Second, Petitioner forged his brother Mazin Daghlawi's signature to the deed transferring title from his brother Mazin Daghlawi to Akel. Id. The United States discovered the forgery in early 2004 when a notary public confirmed that the defendant, not Mazin Daghlawi, signed the deed and signed the notary book. Id. at 4. The Court heard Petitioner testify and admit that he signed Mazin Daghlawi's name to the deed and recorded it. Id.

Third, in August 2003, after the plea and after the recording of the lis pendens, Petitioner participated in a loan scheme with Akel for the refinancing of the property. Id. Akel and Petitioner submitted an application to a lender, representing that Akel owned the property and that it was his primary residence, all the while knowing full well that Petitioner was the occupant of the property. Id.

On November 18 and 19, 2004, the Court heard both Petitioner and Akel testify about the scheme to defraud the lender under the guise of refinancing the loan. Id. at 4-5. Through this transaction Petitioner diluted the value of the property for the United States by increasing the amount of the loan from approximately $502,000 to approximately $650,000. Id. Petitioner testified about receiving $54,000 directly from the refinancing process. Id.

Finally, Petitioner violated the terms of the Plea Agreement by contesting the forfeiture of real property. Id. at 5.

VII. Sentencing

On August 13, 2003, the Probation Department filed a PSR, recommending a three-level reduction for acceptance of responsibility under USSG § 3El.l(a). On November 17, 2004, the Government filed a sentencing summary chart that recommended a two-level downward adjustment for acceptance of responsibility, even though the Government was not obligated to do so given that Petitioner had violated the terms of the Plea Agreement. [Doc. No. 751, Ex. C.] Petitioner's adjusted offense level of 34 and a criminal history category of III resulted in a sentencing guideline range of 188 to 235 months. [Doc. No. 751, Ex. D 3-4.]

On September 28, 2005, the Court sentenced Petitioner to 188 months in custody, five years of supervised release, and a $100 penalty assessment. [Doc. No. 751, Ex. D 11-12.] The Court's calculation of the guidelines adopted the recommendations of the parties and found a base offense level of 38 under USSG § 2D1.11, with a two-level upward adjustment for aggravated role in the offense under USSG § 3B1.1. Id. at 3-4, 9-12. The Court granted a two-level reduction for acceptance of responsibility. Id. at 10. The Court also granted the Government's downward departure motion of four points pursuant to USSG § 5Kl.l. Id.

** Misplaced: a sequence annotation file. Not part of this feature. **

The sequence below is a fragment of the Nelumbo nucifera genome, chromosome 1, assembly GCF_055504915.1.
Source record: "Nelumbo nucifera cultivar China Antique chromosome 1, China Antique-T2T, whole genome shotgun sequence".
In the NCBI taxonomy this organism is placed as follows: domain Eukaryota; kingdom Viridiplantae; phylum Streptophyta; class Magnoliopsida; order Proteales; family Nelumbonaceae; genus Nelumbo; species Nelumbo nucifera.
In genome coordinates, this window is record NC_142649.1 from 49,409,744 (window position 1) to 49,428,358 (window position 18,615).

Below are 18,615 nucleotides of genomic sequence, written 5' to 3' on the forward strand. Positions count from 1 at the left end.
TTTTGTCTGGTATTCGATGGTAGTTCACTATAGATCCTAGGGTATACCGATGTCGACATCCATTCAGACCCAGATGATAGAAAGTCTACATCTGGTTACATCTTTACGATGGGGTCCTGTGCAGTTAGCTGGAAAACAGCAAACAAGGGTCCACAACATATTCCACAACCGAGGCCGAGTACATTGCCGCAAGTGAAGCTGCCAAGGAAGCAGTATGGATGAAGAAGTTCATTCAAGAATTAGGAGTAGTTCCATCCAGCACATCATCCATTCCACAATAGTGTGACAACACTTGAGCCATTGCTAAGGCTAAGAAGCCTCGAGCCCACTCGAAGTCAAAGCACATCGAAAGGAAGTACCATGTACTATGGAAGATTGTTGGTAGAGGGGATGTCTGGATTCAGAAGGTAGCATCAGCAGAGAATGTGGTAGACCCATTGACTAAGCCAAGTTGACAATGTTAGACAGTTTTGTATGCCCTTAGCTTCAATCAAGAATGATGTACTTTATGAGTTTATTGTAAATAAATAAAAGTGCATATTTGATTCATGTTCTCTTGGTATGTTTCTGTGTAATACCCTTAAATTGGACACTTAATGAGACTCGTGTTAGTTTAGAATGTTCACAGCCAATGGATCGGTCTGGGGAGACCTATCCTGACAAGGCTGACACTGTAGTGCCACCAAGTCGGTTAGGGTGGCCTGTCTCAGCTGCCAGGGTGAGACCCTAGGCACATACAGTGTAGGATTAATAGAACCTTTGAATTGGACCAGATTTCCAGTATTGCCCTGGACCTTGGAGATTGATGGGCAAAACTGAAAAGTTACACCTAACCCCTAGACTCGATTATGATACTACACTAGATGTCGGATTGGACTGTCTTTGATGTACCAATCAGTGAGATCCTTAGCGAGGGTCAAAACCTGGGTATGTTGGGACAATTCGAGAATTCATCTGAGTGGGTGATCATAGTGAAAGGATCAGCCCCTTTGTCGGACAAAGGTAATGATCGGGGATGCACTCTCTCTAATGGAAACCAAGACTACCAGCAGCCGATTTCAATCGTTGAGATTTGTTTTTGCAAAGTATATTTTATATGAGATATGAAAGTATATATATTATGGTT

VIII. Petitioner's Section 2255 Habeas Petition

Petitioner moves to vacate, set aside, or correct his sentence pursuant to Section 2255. Petitioner alleges four grounds for relief including: (1) Petitioner's guilty plea was unknowing and "unvoluntary;" (2) he received ineffective assistance of counsel; (3) he received ineffective Sentencing Counsel; and (4) he was denied effective appellate counsel and "cheated by counsel of funds." [Doc. No. 749.]

Respondent argues that the Court should deny the Petition because Petitioner's claims are time-barred, barred by the written plea agreement he entered into, and without merit. [Doc. No. 751.]

Legal Standard

"A prisoner in custody under sentence of a court... claiming... that the sentence was imposed in violation of the Constitution or laws of the United States,... or that the sentence was in excess of the maximum authorized by law... may move the court which imposed the sentence to vacate, set aside or correct the sentence." 28 U.S.C. § 2255.

Analysis

I. Statute of Limitations

The Antiterrorism and Effective Death Penalty Act of 1996 (AEDPA) established a one-year statute of limitations for federal prisoners to collaterally attack their sentences. Section 2255(1) provides: "A 1-year period of limitation shall apply to a motion under this section. The limitation period shall run from the latest of - (1) the date on which the judgment of conviction becomes final...." 28 U.S.C. § 2255.

If the movant pursues a direct appeal to the Court of Appeals but does not file a petition for writ of certiorari with the United States Supreme Court, the conviction becomes final, triggering the beginning of the statute of limitations, when the time for filing such a petition elapses. See Clay v. United States, 537 U.S. 522, 532 (2003); United States v. Garcia, 210 F.3d 1058, 1060 (9th Cir. 2000). Certiorari petitions are timely when filed within ninety days after the lower court's entry of judgment. See SUP. CT. R. 13 ("[A] petition for writ of certiorari to review a judgment in any case, civil or criminal, entered by a... court of appeals... is timely when it is filed with the Clerk of this Court within 90 days after entry of the judgment.").

The Court FINDS that the Petition is not time-barred. The Court entered judgment in Petitioner's criminal proceeding on October 6, 2005. [Doc. No. 713.] Petitioner timely filed an appeal to the Ninth Circuit [doc. no. 714], and the Ninth Circuit dismissed Petitioner's appeal on January 16, 2007 [doc. no. 738]. Petitioner did not file a petition for writ of certiorari with the Supreme Court, and his opportunity to do so expired on April 16, 2007, ninety days after the Ninth Circuit's entry of judgment. Petitioner therefore had one year, beginning on April 16, 2007, to file his petition for writ of habeas corpus. Petitioner filed his Petition on April 1, 2008. [Doc. No. 749.] The Court FINDS that the Petition is not time-barred.

II. Waiver